The rate of tooth loss in our study was similar among both men and women, a finding in line with those of previous studies [9–11, 22]. However, this association depends strongly on other factors, such as age and population, which have led to a wide range of observations across studies [8, 18, 23]. Since all the NFBC1966 members were the same age, we were unable to investigate the influence of age beyond reporting the prevalence of tooth loss at this age. Nevertheless, aging is known associate strongly with tooth loss.
In our study, the cohort members were among the first people to receive comprehensive Finnish public health care, including free oral care from childhood, as a result of the National Health Act of 1972 . Those born in the late 1960s were the first to benefit from this new, free-of-charge public oral health care from the beginning of school (i.e., the age when the first permanent teeth erupt) through adolescence. Since then, the cohort participants have enjoyed heavily subsidized dental care throughout their lifetime. Generally, the oral health of these 46-year-old adults was better than that of the roughly same-age participants from the previous Health 2000 Survey in Finland . In our study, 53 % of the participants had experienced tooth loss (not counting third molars).
Strengths and limitations
The comprehensive and representative data on the 46-year-old Finnish adult population is one strength of this study. The NFBC1966 cohort study has been a unique research project, collecting detailed information on cohort members across several life stages. We had information (about tooth loss) from 1946 participants, with fairly even representation of men (47 %) and women (53 %). Smoking variables were sufficiently thorough to assess the participants’ smoking history in detail (smoking duration, amount, and intensity were calculable). Moreover, for the first time, the follow-up of 46-year-olds included complete clinical oral examinations, which enabled the clinical measurement of the number of missing teeth rather than self-reported measurements. Self-reported tooth loss has been considered an acceptable substitute for clinically measured tooth loss, but some validity issues remain for participants with certain characteristics .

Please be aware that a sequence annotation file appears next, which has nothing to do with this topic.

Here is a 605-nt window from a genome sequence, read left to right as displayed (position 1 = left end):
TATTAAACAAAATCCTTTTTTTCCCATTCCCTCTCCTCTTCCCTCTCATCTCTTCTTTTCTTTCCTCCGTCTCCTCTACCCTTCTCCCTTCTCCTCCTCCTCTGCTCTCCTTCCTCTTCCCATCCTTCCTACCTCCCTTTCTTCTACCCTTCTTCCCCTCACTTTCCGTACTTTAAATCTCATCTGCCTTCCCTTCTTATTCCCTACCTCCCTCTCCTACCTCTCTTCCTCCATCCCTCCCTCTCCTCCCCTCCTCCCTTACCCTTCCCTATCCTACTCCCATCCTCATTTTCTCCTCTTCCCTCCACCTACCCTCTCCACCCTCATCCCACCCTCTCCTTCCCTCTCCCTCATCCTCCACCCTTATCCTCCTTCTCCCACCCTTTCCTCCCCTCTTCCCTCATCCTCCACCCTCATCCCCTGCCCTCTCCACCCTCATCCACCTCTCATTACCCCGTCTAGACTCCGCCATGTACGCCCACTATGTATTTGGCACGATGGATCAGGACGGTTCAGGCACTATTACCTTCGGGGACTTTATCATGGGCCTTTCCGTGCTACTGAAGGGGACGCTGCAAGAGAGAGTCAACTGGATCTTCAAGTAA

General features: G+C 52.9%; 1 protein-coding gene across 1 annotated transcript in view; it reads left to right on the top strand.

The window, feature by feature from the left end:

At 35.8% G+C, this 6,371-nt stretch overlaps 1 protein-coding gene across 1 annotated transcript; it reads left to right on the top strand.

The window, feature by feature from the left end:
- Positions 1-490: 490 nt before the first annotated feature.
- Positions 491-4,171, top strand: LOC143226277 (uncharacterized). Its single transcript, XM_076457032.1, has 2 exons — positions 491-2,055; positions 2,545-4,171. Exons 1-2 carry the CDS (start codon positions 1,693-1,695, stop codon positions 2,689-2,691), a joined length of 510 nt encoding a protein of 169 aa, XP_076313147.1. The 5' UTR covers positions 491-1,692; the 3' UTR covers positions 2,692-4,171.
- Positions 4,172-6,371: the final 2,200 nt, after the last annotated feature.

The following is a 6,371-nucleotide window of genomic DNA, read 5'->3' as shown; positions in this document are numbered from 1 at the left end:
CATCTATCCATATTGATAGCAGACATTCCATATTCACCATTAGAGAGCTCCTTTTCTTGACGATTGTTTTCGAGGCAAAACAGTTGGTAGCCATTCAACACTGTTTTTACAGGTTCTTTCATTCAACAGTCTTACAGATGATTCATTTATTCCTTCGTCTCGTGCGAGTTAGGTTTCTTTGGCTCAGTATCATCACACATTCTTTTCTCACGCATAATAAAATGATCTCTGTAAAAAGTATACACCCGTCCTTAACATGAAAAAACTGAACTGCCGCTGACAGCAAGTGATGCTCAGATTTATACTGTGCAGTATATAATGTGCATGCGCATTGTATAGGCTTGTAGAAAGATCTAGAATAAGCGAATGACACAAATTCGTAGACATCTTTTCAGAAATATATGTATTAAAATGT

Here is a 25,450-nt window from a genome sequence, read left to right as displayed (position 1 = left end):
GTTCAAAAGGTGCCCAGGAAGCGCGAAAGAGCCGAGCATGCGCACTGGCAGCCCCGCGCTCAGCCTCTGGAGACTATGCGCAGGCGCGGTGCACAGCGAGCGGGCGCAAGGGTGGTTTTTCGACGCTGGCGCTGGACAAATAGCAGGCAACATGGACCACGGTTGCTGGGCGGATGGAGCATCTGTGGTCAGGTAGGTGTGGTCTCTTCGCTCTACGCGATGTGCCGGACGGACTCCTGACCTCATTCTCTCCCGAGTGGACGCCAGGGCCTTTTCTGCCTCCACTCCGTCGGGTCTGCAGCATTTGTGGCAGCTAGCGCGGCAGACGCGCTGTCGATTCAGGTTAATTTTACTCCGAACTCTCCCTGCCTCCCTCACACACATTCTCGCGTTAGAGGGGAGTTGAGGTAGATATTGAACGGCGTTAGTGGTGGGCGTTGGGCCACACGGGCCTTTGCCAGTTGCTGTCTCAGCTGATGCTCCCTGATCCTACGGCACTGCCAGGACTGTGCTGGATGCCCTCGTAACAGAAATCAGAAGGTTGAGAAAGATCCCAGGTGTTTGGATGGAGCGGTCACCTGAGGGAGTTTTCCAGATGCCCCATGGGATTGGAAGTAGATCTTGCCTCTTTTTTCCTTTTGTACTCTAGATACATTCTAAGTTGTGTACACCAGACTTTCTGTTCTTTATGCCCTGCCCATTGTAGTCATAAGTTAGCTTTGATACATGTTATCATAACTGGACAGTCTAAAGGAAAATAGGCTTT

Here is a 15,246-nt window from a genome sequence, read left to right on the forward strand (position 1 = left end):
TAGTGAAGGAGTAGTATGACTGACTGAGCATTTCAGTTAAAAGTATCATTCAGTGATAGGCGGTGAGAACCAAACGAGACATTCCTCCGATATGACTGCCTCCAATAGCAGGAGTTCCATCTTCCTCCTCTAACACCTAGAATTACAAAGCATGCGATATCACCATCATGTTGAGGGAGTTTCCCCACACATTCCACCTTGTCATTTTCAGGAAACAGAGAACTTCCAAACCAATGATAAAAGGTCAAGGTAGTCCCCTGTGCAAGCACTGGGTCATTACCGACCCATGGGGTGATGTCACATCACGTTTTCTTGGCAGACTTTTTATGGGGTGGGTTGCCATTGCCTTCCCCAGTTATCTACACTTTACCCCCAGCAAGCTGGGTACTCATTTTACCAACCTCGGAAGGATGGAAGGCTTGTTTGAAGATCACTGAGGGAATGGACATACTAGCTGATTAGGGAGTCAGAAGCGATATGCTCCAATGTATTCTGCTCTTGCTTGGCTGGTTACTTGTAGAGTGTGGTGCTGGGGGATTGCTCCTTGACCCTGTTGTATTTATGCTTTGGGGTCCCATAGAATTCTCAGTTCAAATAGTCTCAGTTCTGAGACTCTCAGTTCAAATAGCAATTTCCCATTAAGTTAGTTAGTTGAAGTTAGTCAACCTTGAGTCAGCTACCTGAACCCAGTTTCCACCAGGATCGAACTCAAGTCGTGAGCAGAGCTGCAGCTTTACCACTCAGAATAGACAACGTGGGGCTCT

Due to the cohort study design, with its several follow-ups and health monitoring, the prevalence of many oral health-related diseases and symptoms, as well as the presence of associated lifestyle-related risk factors, may be lower among cohort members than in the general Finnish population . Another weakness relates to the follow-up data on the 46-year-olds: we were able to examine only the association between smoking and tooth loss at this age and thus cannot predict how strong the association might have been in a younger or older study population.
In this study, the cause of tooth loss was unavailable. In addition, we do not know the exact moment of tooth loss, which raises the possibility that some of the individuals’ outcomes may have preceded their exposure. However, this scenario among these middle-aged adults with fairly good oral health is unlikely. Although we adjusted for common confounding factors, some problems related to the accuracy of the results may persist, possibly due to unknown risk factors or errors in the self-reported or other measurements. For instance, because we used only education as a measure for socio-economic status and tooth brushing for oral health behavior [9, 18], one should exercise caution when interpreting the findings.